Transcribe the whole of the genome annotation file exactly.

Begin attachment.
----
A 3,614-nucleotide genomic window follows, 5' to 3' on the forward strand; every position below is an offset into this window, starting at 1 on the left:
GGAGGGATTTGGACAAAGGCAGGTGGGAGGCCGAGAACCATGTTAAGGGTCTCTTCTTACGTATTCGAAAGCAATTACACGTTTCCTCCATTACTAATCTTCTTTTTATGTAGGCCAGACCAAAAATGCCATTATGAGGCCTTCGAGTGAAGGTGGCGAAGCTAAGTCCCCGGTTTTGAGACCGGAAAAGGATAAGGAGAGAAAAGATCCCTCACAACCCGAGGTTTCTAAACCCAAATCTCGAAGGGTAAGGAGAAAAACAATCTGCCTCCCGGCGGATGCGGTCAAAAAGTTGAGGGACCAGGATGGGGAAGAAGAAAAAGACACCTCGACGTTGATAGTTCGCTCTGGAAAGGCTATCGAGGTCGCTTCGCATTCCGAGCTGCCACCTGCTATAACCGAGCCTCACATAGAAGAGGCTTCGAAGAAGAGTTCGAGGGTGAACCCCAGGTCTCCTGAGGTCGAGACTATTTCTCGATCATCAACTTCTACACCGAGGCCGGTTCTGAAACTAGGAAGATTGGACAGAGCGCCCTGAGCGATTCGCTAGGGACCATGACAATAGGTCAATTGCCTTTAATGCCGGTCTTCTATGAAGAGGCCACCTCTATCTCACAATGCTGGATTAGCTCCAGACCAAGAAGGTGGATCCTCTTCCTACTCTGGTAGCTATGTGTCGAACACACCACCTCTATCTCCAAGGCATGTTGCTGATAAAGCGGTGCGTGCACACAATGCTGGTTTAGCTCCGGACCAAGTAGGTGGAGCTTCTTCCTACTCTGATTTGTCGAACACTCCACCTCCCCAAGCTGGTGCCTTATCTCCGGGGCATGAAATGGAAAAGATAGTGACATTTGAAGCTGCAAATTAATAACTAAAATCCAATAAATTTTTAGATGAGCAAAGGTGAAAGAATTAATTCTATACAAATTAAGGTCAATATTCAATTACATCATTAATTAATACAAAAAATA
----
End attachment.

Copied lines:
A 3,614-nucleotide genomic window follows, 5' to 3' on the forward strand; every position below is an offset into this window, starting at 1 on the left:
GGAGGGATTTGGACAAAGGCAGGTGGGAGGCCGAGAACCATGTTAAGGGTCTCTTCTTACGTATTCGAAAGCAATTACACGTTTCCTCCATTACTAATCTTCTTTTTATGTAGGCCAGACCAAAAATGCCATTATGAGGCCTTCGAGTGAAGGTGGCGAAGCTAAGTCCCCGGTTTTGAGACCGGAAAAGGATAAGGAGAGAAAAGATCCCTCACAACCCGAGGTTTCTAAACCCAAATCTCGAAGGGTAAGGAGAAAAACAATCTGCCTCCCGGCGGATGCGGTCAAAAAGTTGAGGGACCAGGATGGGGAAGAAGAAAAAGACACCTCGACGTTGATAGTTCGCTCTGGAAAGGCTATCGAGGTCGCTTCGCATTCCGAGCTGCCACCTGCTATAACCGAGCCTCACATAGAAGAGGCTTCGAAGAAGAGTTCGAGGGTGAACCCCAGGTCTCCTGAGGTCGAGACTATTTCTCGATCATCAACTTCTACACCGAGGCCGGTTCTGAAACTAGGAAGATTGGACAGAGCGCCCTGAGCGATTCGCTAGGGACCATGACAATAGGTCAATTGCCTTTAATGCCGGTCTTCTATGAAGAGGCCACCTCTATCTCACAATGCTGGATTAGCTCCAGACCAAGAAGGTGGATCCTCTTCCTACTCTGGTAGCTATGTGTCGAACACACCACCTCTATCTCCAAGGCATGTTGCTGATAAAGCGGTGCGTGCACACAATGCTGGTTTAGCTCCGGACCAAGTAGGTGGAGCTTCTTCCTACTCTGATTTGTCGAACACTCCACCTCCCCAAGCTGGTGCCTTATCTCCGGGGCATGAAATGGAAAAGATAGTGACATTTGAAGCTGCAAATTAATAACTAAAATCCAATAAATTTTTAGATGAGCAAAGGTGAAAGAATTAATTCTATACAAATTAAGGTCAATATTCAATTACATCATTAATTAATACAAAAAATA